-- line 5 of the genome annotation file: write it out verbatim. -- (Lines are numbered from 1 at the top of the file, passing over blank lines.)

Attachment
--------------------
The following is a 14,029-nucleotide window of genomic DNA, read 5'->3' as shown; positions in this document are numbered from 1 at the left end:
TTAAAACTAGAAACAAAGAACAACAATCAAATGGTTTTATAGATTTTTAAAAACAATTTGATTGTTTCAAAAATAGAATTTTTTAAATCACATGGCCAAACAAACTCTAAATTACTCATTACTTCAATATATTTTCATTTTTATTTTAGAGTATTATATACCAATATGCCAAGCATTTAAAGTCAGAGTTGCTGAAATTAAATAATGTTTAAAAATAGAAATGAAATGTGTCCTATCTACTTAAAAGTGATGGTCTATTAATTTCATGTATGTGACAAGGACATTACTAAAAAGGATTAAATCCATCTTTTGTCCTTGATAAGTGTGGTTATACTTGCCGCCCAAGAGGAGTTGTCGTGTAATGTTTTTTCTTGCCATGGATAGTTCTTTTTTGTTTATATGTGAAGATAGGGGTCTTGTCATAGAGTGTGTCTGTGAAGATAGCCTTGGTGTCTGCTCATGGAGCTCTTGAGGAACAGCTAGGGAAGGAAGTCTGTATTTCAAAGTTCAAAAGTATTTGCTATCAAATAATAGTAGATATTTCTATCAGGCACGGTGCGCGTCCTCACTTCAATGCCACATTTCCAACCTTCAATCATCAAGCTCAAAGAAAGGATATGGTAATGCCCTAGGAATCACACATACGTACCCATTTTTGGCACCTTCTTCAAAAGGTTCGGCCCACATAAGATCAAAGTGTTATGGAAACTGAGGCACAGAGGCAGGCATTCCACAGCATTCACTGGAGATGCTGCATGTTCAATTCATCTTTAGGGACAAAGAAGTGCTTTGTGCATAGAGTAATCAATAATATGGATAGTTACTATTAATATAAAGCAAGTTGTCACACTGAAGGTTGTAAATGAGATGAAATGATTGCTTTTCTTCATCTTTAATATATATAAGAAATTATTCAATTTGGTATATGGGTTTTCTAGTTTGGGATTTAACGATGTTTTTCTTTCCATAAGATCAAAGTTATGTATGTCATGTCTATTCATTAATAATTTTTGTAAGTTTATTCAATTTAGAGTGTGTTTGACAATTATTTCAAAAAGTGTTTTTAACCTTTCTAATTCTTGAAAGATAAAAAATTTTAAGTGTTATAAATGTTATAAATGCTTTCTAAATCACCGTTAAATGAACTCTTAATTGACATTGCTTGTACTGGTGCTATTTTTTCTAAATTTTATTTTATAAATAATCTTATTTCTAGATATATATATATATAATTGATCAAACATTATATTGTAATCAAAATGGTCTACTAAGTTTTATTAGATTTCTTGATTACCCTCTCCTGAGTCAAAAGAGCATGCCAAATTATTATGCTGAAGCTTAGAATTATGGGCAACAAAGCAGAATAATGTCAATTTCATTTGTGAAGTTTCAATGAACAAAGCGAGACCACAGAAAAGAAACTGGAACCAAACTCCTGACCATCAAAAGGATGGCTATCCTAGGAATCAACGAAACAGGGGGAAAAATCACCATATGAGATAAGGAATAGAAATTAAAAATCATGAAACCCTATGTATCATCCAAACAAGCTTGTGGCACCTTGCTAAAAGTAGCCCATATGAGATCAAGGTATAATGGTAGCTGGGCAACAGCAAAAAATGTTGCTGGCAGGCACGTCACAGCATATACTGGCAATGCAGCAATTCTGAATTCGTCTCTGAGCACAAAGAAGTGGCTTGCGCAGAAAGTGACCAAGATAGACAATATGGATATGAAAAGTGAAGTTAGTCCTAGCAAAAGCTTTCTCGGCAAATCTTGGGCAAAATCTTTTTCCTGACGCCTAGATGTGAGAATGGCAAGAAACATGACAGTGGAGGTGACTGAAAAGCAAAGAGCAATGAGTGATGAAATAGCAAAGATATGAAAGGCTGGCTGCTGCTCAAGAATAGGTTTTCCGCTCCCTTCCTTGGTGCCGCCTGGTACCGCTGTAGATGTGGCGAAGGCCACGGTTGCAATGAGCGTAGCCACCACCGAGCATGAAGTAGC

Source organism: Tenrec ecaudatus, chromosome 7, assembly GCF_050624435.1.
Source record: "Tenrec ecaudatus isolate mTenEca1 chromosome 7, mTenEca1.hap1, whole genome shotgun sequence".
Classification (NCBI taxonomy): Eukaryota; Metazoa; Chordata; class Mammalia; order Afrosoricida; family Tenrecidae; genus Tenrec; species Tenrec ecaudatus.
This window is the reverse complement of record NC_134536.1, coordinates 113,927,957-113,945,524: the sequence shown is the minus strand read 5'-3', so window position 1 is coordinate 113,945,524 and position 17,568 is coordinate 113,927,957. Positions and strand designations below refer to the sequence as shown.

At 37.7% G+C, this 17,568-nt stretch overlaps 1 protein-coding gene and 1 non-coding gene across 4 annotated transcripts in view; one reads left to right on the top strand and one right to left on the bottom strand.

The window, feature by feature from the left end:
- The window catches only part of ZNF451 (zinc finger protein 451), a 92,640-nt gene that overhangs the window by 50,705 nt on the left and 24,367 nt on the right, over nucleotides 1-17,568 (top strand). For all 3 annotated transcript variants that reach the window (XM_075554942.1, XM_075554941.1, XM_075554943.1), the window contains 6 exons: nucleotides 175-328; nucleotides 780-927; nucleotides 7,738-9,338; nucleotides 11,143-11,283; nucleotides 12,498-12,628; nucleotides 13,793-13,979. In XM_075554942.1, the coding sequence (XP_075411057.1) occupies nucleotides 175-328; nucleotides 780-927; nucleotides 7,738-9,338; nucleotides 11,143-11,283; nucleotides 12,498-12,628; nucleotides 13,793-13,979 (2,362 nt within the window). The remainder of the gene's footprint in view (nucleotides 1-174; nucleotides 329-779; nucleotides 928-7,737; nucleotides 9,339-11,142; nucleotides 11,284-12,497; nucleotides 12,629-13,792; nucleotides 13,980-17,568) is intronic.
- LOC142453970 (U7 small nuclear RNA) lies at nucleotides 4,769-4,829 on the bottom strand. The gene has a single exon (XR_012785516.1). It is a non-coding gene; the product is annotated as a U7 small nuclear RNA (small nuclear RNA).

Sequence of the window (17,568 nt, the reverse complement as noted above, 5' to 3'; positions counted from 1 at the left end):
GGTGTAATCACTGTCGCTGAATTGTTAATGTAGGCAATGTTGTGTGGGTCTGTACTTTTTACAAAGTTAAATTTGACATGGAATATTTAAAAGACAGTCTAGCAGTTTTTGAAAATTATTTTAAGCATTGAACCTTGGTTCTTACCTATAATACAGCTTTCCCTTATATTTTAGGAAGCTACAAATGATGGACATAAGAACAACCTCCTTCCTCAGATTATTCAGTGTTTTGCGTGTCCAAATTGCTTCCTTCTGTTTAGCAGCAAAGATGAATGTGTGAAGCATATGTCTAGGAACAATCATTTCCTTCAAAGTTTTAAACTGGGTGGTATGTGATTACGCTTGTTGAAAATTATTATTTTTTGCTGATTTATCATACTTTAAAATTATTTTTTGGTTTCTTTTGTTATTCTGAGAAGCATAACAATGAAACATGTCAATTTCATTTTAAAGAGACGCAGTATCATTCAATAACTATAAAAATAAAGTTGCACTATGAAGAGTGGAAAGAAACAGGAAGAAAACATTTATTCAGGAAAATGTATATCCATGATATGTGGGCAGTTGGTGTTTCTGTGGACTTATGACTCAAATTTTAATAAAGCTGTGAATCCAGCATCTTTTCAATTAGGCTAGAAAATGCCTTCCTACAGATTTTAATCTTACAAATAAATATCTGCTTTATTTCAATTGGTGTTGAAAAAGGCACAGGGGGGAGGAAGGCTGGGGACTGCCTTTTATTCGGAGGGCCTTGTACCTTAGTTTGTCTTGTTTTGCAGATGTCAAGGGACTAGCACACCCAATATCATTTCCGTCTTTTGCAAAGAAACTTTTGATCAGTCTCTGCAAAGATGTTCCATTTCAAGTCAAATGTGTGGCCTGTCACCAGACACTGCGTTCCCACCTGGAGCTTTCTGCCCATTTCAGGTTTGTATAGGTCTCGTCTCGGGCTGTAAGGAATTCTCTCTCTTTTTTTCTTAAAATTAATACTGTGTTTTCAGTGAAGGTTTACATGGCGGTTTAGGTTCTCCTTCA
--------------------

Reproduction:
Classification (NCBI taxonomy): Eukaryota; Metazoa; Chordata; class Mammalia; order Afrosoricida; family Tenrecidae; genus Tenrec; species Tenrec ecaudatus.